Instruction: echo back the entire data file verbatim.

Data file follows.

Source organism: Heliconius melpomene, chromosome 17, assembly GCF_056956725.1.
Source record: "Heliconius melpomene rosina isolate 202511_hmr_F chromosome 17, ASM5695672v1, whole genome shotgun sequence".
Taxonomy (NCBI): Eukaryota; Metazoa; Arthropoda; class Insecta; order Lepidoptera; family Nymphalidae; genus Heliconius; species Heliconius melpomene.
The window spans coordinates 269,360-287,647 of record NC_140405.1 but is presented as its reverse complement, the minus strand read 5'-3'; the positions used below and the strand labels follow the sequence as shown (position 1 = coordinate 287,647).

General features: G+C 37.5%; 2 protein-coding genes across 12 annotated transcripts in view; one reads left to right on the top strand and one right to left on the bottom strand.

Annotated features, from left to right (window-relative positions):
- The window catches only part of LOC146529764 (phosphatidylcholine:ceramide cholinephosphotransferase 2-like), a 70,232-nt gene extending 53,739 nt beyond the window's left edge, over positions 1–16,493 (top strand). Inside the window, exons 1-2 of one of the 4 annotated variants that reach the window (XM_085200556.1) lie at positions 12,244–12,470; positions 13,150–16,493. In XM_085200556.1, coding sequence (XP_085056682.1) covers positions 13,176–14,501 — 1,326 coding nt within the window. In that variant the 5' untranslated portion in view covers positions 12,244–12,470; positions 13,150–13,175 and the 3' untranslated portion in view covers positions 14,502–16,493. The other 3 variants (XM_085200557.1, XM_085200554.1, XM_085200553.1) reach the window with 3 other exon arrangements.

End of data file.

Source organism: Heliconius melpomene, chromosome 17, assembly GCF_056956725.1.
Source record: "Heliconius melpomene rosina isolate 202511_hmr_F chromosome 17, ASM5695672v1, whole genome shotgun sequence".
Taxonomy (NCBI): Eukaryota; Metazoa; Arthropoda; class Insecta; order Lepidoptera; family Nymphalidae; genus Heliconius; species Heliconius melpomene.
The window spans coordinates 269,360-287,647 of record NC_140405.1 but is presented as its reverse complement, the minus strand read 5'-3'; the positions used below and the strand labels follow the sequence as shown (position 1 = coordinate 287,647).

General features: G+C 37.5%; 2 protein-coding genes across 12 annotated transcripts in view; one reads left to right on the top strand and one right to left on the bottom strand.

Annotated features, from left to right (window-relative positions):
- The window catches only part of LOC146529764 (phosphatidylcholine:ceramide cholinephosphotransferase 2-like), a 70,232-nt gene extending 53,739 nt beyond the window's left edge, over positions 1–16,493 (top strand). Inside the window, exons 1-2 of one of the 4 annotated variants that reach the window (XM_085200556.1) lie at positions 12,244–12,470; positions 13,150–16,493. In XM_085200556.1, coding sequence (XP_085056682.1) covers positions 13,176–14,501 — 1,326 coding nt within the window. In that variant the 5' untranslated portion in view covers positions 12,244–12,470; positions 13,150–13,175 and the 3' untranslated portion in view covers positions 14,502–16,493. The other 3 variants (XM_085200557.1, XM_085200554.1, XM_085200553.1) reach the window with 3 other exon arrangements.